Control problems for evolution PDEs are most often considered in finite time intervals, without paying attention to the length of the control horizon and how it affects the optimal trajectories and controls. However, the effective available time horizon is one of the critical factors in applications, as it occurs in the design of medical therapies, or in sonic boom minimisation for supersonic aircrafts. Often it is assumed that, if the uncontrolled free dynamics tends to a steady configuration, optimal dynamic control strategies will also converge to the optimal steady state ones. However, this fact has rarely been proved to hold rigorously.
Inspired by recent work on coupled forward-backward parabolic systems in mean field game theory, we proved that the turnpike property is fulfilled (optimal controls in long time intervals tend to be steady), if the underlying control system is controllable, a key assumption that is often ignored in applications.
These relevant contributions have so far been limited, mostly, to linear PDEs, and the problem is wide open in the nonlinear frame, where the existing results require smallness conditions on the objectives, possibly of a purely technical nature, which restrict the scope of applications. Achieving optimal turnpike results for nonlinear PDEs without smallness conditions on the targets will be our first objective in this context.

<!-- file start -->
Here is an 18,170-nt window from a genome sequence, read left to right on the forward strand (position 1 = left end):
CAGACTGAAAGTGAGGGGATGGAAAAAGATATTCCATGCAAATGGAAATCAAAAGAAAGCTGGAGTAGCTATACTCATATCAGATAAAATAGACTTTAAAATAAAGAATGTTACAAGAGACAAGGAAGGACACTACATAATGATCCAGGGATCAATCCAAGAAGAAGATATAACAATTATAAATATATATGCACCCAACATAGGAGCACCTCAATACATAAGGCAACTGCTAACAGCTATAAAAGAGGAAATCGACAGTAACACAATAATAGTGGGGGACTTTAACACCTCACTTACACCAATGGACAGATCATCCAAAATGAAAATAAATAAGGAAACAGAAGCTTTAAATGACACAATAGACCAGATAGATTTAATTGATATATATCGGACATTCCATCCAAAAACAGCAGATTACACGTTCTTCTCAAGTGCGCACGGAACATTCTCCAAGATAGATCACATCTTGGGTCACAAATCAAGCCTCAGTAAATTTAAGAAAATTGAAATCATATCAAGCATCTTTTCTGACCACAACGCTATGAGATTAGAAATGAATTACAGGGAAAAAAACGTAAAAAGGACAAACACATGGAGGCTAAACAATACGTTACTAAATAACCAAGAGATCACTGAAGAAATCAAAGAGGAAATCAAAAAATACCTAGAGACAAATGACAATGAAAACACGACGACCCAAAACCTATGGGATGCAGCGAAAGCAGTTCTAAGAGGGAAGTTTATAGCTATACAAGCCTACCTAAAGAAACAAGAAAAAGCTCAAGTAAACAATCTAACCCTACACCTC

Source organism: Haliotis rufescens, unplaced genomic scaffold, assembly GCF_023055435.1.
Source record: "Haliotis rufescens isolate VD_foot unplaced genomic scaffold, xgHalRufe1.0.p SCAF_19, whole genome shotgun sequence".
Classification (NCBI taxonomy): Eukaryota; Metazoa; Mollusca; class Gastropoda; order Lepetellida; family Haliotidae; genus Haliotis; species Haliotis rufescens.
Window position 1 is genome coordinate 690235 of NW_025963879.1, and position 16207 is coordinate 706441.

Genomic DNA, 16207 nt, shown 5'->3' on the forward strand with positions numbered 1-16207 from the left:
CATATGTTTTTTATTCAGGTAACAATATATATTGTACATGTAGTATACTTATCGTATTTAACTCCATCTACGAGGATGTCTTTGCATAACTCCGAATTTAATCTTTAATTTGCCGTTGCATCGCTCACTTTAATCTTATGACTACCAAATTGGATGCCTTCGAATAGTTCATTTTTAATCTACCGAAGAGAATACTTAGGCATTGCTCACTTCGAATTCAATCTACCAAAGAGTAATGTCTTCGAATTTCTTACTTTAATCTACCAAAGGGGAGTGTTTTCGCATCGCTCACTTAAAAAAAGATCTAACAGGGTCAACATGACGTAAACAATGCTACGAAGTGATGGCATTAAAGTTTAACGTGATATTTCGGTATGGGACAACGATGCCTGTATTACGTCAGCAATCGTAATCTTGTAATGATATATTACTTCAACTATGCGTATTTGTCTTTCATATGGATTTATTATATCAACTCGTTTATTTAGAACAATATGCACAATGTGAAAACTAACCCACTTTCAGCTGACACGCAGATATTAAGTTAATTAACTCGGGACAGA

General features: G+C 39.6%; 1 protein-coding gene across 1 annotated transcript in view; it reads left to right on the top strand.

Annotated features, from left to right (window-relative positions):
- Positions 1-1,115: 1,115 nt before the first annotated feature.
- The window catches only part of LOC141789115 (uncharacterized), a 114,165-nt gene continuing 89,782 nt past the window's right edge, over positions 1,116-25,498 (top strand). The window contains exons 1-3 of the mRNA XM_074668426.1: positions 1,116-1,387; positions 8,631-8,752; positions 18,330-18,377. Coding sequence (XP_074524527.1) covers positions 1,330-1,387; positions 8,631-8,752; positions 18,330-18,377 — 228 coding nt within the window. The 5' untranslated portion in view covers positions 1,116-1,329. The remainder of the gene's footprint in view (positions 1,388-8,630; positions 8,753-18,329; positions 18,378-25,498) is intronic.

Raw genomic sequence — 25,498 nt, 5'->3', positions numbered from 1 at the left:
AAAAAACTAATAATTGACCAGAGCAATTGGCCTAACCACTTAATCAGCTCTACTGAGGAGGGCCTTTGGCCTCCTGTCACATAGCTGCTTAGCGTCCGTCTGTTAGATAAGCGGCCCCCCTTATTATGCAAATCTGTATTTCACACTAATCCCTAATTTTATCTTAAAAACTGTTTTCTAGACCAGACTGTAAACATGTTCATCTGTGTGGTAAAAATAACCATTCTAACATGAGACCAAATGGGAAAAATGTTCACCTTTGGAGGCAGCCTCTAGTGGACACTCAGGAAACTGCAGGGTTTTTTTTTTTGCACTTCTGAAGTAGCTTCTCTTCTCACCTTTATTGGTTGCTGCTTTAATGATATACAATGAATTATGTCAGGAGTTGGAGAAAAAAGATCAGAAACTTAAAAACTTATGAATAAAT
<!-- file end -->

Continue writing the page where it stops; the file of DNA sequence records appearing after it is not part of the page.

This theory will also have important consequences for quasi-static models and for the development of efficient numerical solvers and software. Indeed, in practice, when the control problem is formulated in long time intervals, standard iterative algorithms based on adjoint methodologies are computationally expensive, relying on the recurrent resolution of the forward state dynamics and the backward adjoint one. The use of the turnpike property, starting from the optimal steady control and state, can to achieve a fast approximation procedure in the long time horizon.
We shall also develop the interface between turnpike properties and optimal design problems.
We will also develop specific algorithms to long time horizons.